So, I just finished another book. Took me a awhile, but this one was time well spent. Private Eyes by Jonathan Kellerman is a tour de force of mystery, cliffhangers, and descriptive language that draws you in and never lets go.
Brief synopsis: Alex Delaware is a therapist cum detective who stumbles into a mystery involving the disappearance of the very wealthy mother of one of his patients. What makes the disappearance strange is the fact that the mother, Gina Dickenson is a diagnosed agoraphobic who hasn’t left her house for years. As the story progresses, Kellerman skillfully reveals secrets about the cause of Gina’s agoraphobia, about the people surrounding her (her daughter included), and ultimately who dunnit.
A good mystery writer in my opinion knows how to keep you on the edge of your seat, or in this case, on the edge of the next page. Kellerman does this masterfully by describing details so vividly that the reader is instantly able to get there in his/her head. Reading one of his books is as absorbing as watching TV. Here’s an example of what I mean. In this passage, Alex Delaware visits the Dickenson house for the first time:
“Around was a vast space crammed with treasures–an entry hall big enough for croquet, and at it’s rear a sinous green marble staircase. Beyond the stairs , cavernos room after cavernous room… Cathedral and coffered ceilings, mirror-sheen paneling, tapestries, stained-glass skylights, kaleidoscopic Oriental and Aubusson rugs over floors of inlaid marble and hand-painted tile and French walnut parquet. So much sheen and opulence that my senses overloaded and I felt myself loosing equilibrium.”
Just reading that again, makes my head swim just like Alex’s and I am instantly there, standing in that foyer, anticipating the events that will unfold. Brilliant! This dedication to detail coupled with a tried-and-true cliffhanger at the end of each chapter makes for one hell of a read. If my time was truly mine, I would of read this one in one sitting.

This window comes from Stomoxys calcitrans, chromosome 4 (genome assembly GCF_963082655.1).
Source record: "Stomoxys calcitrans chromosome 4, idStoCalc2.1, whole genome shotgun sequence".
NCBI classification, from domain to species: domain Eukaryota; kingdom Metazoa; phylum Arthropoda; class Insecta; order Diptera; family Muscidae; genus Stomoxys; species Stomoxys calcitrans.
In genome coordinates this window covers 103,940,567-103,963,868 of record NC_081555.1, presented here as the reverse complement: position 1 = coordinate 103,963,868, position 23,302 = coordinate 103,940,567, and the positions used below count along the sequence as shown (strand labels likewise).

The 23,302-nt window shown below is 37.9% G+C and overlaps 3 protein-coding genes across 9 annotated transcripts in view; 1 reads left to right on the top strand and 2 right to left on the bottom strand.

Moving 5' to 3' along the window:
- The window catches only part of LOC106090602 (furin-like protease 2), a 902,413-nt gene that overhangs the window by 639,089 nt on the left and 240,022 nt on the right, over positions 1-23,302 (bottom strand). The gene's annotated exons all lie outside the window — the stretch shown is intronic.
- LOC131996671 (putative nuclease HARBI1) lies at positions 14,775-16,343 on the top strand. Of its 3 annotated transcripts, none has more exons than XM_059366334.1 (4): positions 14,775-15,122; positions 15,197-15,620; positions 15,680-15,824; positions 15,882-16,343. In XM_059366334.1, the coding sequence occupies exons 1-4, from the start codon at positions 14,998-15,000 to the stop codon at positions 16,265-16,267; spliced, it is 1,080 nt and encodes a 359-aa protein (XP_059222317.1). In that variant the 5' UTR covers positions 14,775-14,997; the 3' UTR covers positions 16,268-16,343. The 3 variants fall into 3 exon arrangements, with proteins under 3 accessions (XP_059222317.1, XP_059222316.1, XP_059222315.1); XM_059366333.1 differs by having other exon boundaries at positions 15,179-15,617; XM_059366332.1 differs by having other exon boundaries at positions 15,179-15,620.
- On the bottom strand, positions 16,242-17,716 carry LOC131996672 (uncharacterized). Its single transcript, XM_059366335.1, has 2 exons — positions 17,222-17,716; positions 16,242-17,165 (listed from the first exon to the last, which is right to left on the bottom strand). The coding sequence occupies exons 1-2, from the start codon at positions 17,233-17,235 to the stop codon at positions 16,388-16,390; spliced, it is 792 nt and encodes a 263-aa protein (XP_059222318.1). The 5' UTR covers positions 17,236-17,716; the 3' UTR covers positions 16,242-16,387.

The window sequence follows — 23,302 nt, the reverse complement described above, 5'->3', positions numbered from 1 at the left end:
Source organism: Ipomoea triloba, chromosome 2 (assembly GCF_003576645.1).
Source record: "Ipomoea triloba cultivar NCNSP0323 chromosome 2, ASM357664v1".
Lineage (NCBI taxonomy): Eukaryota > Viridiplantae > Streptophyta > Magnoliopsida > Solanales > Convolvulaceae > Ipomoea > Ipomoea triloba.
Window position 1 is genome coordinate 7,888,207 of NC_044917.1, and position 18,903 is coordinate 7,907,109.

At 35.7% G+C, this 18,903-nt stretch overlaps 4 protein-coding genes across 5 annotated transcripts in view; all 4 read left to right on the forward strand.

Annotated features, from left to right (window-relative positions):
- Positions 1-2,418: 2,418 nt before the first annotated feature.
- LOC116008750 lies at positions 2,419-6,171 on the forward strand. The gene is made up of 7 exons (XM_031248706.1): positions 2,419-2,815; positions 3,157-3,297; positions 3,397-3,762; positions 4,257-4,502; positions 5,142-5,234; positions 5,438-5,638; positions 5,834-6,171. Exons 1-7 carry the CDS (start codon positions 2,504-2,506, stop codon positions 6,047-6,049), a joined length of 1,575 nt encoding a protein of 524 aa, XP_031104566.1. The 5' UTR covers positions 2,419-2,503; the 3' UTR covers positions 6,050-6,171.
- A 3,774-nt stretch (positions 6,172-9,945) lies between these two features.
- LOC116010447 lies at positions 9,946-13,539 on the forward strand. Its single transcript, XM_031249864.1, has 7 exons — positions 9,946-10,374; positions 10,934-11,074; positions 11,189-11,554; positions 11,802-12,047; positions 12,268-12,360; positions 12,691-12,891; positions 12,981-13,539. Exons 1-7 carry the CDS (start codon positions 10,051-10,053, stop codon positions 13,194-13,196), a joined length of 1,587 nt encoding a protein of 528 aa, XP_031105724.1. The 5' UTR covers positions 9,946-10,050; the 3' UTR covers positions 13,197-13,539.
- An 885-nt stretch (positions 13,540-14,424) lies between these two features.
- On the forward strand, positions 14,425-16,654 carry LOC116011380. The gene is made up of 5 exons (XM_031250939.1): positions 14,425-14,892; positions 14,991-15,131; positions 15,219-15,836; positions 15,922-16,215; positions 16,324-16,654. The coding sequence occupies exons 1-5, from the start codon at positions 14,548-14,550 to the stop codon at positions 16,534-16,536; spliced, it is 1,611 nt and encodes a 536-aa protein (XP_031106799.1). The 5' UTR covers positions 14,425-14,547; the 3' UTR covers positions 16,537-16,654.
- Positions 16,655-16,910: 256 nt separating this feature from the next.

The only complaint that I have about the book is that it sometimes dove too deep into the science of psychology; so deep that I found myself screaming, “Get back to the story!” While it’s intriguing to have main characters suffering from agoraphobia and obsessive compulsive disorder, the ad nauseum explanation of those disorders is not, especially when it doesn’t contribute to plot development. This posturing could just be Kellerman flexing his expertise as a clinical psychologist which is okay for academic writing. Fiction however, is more about entertainment and for that purpose, it’s better to give the quick and dirty and move on.
All in all, Private Eyes is a fairly enjoyable read and if you’re into psychological thrillers and intricate mysteries, I highly suggest you pick it up.